Central American Immigration
and the U.S. Experience


     The cause for much of the immigration of Central Americans to the United States is somewhat ironic.  Many Central Americans were forced to flee their native lands due to the war and poverty that had overtaken their homelands.  The ironic and sad part about this is that the U.S. was responsible for instigating and perpetuating many of the wars that have left places likes, Guatemala, El Salvador, and Nicaragua in such hazardous conditions; and yet Central American refugees were still seeking prosperity and safety within the borders of the United States, the same place that ignited the downfall of their countries to begin with.(37)

     The early 1980's was when the big influx of Central American immigrants began to make their way to U.S. soil.  Before 1980, refugee status, according to U.S. law, was only to be granted to to those people who were escaping Communist regimes.  This all changed with the passing of the 1980 Refugee Act, which, "declared anyone eligible for political asylum who had suffered persecution or who had a 'well-founded fear of persecution based on race, religion, nationality, membership in a particular social group, or political opinion.'"(38) This new law benefited Central American refugees greatly, as it no longer matterED what form of government was running their country.

     The number of Central Americans in the United States skyrocketed after the passing of this law along with the fact that the condition of many of the Central American countries continued to be in very bad shape.  In Los Angeles, the Salvadoran community had ten times as many people in it in 1983 as it did in 1979, growing from 30,000 to 3000.  These Salvadoran immigrants, along with many others who settled in Washington, D.C. had obviously left El Salvador to escape the strife of the U.S.-funded death squads and warlords that were ruling the country.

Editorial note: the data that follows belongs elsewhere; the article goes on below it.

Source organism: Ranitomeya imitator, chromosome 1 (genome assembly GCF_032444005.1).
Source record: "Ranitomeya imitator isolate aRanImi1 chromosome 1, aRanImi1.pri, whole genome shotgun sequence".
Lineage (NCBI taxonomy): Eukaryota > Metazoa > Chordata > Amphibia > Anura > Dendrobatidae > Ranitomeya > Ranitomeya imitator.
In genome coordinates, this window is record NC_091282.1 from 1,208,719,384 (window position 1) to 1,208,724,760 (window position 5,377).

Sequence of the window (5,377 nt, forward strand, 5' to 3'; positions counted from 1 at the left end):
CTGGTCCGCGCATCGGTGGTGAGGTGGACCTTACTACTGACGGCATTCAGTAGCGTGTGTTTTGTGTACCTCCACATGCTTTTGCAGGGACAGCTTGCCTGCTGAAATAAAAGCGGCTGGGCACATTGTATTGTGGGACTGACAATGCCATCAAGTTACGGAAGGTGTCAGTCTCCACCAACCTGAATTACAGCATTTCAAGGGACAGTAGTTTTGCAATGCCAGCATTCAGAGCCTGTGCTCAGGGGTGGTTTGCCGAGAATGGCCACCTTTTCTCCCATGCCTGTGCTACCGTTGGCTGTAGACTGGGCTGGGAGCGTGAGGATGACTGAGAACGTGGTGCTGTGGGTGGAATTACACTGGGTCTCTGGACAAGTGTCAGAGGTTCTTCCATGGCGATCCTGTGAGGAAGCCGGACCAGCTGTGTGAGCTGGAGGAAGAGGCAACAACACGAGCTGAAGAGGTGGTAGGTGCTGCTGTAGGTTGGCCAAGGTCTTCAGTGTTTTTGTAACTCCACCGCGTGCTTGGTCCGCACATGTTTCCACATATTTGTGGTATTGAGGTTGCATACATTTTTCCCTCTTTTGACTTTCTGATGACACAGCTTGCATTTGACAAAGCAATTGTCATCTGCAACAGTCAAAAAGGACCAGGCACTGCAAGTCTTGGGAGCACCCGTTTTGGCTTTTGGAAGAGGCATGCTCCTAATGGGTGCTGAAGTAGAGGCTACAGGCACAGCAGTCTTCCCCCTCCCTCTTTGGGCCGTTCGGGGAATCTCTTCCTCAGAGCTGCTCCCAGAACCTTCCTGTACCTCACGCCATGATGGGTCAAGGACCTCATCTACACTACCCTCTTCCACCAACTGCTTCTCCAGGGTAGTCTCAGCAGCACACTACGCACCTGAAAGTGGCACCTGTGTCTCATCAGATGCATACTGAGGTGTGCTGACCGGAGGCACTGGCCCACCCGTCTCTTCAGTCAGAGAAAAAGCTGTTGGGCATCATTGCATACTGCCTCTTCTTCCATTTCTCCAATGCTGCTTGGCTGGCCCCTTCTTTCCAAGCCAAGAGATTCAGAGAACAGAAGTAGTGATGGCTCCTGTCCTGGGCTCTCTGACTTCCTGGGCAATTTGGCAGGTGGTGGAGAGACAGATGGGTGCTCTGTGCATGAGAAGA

Similarly, Guatemalan communities in Los Angeles, Chicago, and Houston sprang up as a result of massive immigration from war-torn Guatemala.  The Guatemalan immigrants differed in large part from the Salvadoran ones in the fact that most of them were not from cities or towns, such as the more cosmopolitan Salvadorans, but rather from the highlands, where they had been peasants.  This made the transition to American culture that much more difficult for them.

     Another difficulty for Central American immigrants in general was that many of them knew none or very little English, which made their living conditions that much harder.  Also, in the case of some Guatemalan and other immigrants, their prior experiences had given them knowledge of working in agricultural settings and because they were drawn to their own particular ethnic enclaves that already been established, they were sometimes put in the position where there were no such jobs available in those areas, especially if they were in big cities.

     While U.S. immigration policy tightened throughout the 1980's, causing many potential Central American immigrants to be detained or sent back to their countries, an American, Reverend John Fife, was offering his Tucson, Arizona church up as a safe-haven for Central American immigrants.  Fife, along with a growing number of other Americans were growing increasingly angry with the United States' foreign policy in Central America,  They also believed that many immigrants were not being given the rights that were granted to them in the 1980 Refugee Act.(39)

     Not only did such upheaval by American citizens enable more Central Americans to stay in the U.S., but it was also the inspiration for the creation of many organizations within the U.S. that specifically catered to Central Americans.  One such organization, the Central American Refugee Center (CARECEN), started in Los Angeles in 1983, has grown into a large support network that helps Central Americans in the LA area, and which has been very resourceful to the members of its community.

     The large Central American communities across the U.S. have altered the dynamics of American as well as Latino-American society as a whole.  The mass exodus of Central Americans from their home countries can be directly linked to the United States' severely intrusive and detrimental interventionist policy.  While living in the U.S. might not be that bad for some Central Americans, it is a shame that so many were forced to leave their homes to come to the place that had treated their nations with such utter disrespect and disregard for humanity as a whole.


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